The Question of Evil and Hannah Arendt
Hannah Arendt, a film focused on the trial of Nazi criminal Adolf Eichmann, has already shown in Germany, Paris and in Israel, is due to be released on May 29, 2013 in New York. The film by the prominent German director Margarethe von Trotta, is likely to reopen painful memories and controversial issues not only about Arendt herself but also about the Holocaust, the nature of evil, the role of Jewish leaders, responsibility for action, and the State of Israel. The film is not a documentary but a mixture of history and fiction.
Von Trotta, whose films feature strong, independent women, one of whom was the Marxist Polish-German revolutionary Rosa Luxemburg, sees Arendt as one of them, and as one of the most important thinkers of the 20th century. The director has said she identified with Arendt's controversial view of Eichmann who had escaped punishment at the postwar Nuremberg trials, as a man "who was so frightening and dreadful simply because he was so normal, so ordinary."
In May 1960 the Israeli Mossad kidnapped Eichmann in Argentina and flew him to Israel where he was tried on charges that included causing the death of millions of Jews, and "crimes against humanity." Prime Minister David Ben Gurion argued that the capture and trial was not a violation of international law but that Israel, the Jewish State, could legitimately act on behalf of the Jews killed during the Holocaust. The trial, the "Nuremberg Trial by the Jewish people," began in Jerusalem on April 11, 1961 and ended in December 1961. Eichmann was convicted and was hanged on May 31, 1962.
Hannah Arendt, the public intellectual and philosopher, proposed herself as a reporter to cover the trial for The New Yorker, and was present in Jerusalem for three weeks from April 11 to May 7, 1961, and then for a few days in June. She was not at the trial when Eichmann himself spoke and was interrogated. The film misleadingly implies Arendt was present throughout the trial.
Her reports, published in five successive issues of The New Yorker, February-March 1963, were immediately published in May 1963 as a book, Eichmann in Jerusalem: A Report on the Banality of Evil, which became a best seller. It also became instantly controversial, a cause célèbre. Her friend and defender Mary McCarthy termed criticism of it as "assuming the proportions of a pogrom." Critics spoke of Arendt's arrogance, imperiousness, patently false statements, curious unfeeling, distorted judgments, and intellectual irresponsibility. A cutting comment came from Raymond Aron; "Without being aware of it Mrs. Arendt affects a tone of haughty superiority regarding things and men."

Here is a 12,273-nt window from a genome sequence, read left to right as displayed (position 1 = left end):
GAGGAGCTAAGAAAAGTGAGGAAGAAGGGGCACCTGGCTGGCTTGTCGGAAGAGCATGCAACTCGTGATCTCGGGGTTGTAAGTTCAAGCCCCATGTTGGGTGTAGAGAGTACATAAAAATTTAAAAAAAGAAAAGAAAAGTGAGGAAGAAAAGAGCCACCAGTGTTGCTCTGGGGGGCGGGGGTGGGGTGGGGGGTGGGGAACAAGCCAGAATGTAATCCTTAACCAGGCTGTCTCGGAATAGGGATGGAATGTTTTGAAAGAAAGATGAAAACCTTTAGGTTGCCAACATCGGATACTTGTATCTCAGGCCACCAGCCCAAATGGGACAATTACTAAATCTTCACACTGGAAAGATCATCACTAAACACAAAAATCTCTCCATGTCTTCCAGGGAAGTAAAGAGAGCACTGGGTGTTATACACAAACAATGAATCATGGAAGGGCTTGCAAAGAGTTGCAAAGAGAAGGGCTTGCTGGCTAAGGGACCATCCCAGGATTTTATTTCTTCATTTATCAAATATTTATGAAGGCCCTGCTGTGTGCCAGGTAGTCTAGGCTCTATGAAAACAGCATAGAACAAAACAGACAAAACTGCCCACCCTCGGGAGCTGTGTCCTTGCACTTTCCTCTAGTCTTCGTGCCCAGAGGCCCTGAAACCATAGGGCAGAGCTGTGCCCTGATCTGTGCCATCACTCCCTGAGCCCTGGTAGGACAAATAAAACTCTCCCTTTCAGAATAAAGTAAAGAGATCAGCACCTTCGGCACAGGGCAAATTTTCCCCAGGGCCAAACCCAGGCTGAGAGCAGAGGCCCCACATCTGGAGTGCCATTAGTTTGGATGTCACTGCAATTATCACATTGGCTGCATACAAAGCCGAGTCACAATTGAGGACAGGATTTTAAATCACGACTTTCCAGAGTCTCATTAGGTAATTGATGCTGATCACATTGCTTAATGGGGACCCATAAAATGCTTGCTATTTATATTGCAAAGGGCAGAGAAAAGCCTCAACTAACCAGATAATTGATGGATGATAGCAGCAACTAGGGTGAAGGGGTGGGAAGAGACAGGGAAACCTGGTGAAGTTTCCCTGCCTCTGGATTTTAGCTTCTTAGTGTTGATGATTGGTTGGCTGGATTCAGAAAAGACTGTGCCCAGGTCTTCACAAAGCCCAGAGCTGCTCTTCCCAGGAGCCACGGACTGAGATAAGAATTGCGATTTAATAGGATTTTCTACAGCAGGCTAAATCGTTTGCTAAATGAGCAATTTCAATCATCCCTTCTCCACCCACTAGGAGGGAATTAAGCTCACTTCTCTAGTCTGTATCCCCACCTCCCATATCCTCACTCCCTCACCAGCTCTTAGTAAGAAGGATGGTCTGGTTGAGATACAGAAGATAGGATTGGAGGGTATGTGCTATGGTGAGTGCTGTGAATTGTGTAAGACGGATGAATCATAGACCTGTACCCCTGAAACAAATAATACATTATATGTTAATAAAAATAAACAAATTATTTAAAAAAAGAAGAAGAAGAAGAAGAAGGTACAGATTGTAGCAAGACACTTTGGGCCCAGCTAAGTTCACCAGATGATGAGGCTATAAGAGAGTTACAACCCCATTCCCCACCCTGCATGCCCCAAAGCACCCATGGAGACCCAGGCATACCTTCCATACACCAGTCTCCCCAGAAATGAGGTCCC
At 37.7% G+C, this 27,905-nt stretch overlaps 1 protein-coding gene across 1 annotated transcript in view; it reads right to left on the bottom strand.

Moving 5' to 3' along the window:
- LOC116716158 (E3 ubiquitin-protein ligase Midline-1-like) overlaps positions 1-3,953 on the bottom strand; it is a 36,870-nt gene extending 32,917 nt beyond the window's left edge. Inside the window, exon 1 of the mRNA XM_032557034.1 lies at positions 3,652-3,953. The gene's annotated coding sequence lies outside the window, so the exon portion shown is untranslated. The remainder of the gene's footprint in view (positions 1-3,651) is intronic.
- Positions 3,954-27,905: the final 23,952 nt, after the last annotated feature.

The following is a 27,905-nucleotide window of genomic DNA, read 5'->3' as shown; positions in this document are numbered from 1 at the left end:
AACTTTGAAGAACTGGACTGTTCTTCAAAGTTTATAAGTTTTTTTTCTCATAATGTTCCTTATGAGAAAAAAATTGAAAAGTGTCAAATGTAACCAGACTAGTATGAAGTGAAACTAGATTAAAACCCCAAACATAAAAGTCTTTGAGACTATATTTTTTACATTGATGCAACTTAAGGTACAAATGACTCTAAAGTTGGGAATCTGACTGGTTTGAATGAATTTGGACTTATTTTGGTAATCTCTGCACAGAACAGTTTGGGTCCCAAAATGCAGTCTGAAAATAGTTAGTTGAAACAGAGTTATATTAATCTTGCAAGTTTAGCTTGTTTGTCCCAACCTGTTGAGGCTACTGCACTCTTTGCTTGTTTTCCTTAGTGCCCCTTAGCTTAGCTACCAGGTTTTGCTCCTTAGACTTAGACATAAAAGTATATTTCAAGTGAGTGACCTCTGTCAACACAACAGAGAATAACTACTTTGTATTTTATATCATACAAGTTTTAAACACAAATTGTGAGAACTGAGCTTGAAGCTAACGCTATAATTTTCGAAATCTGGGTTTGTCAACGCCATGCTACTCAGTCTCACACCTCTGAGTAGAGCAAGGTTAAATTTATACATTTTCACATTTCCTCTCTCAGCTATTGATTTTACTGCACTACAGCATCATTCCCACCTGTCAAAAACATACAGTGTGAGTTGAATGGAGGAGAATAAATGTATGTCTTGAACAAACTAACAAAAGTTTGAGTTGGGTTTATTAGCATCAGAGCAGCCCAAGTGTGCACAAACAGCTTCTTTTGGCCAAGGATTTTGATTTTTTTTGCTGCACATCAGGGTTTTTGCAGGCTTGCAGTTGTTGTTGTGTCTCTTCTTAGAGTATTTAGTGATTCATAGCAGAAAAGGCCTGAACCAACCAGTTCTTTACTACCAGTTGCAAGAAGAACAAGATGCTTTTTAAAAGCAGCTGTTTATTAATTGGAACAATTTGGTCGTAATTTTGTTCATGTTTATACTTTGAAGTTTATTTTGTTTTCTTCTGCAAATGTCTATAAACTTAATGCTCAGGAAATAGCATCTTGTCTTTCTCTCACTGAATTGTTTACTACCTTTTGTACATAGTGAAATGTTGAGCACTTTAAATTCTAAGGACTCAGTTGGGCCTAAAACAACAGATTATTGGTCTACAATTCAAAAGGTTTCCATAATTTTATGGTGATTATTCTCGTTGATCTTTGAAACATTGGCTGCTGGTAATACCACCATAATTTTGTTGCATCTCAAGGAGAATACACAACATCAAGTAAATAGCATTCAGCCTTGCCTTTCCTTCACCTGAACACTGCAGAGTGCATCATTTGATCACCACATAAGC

Whatever the assessment of the quality of her works on political theory and history, Arendt's discussion of the Eichmann case has been disputed for a number of reasons. In particular, four themes can be mentioned: the nature of the judicial proceedings in Jerusalem; the cooperation of some Jews in the Nazi extermination process; the responsibility of the German population for the Nazi regime; and the personality of Eichmann.
Arendt was critical of the conduct of the trial. The Israeli prosecutor, Gideon Hausner, who Arendt considered a demagogue and as having a "ghetto mentality," had described Eichmann as a monster of diabolic proportions. Arendt criticized the proceedings of the trial because the testimonies of many of the witnesses had nothing to do with Eichmann but were used to create a detailed portrait of the Holocaust. For Arendt the purpose of any trial was simply to render justice. She saw the Eichmann trial as a show trial, useful for Israeli national interests.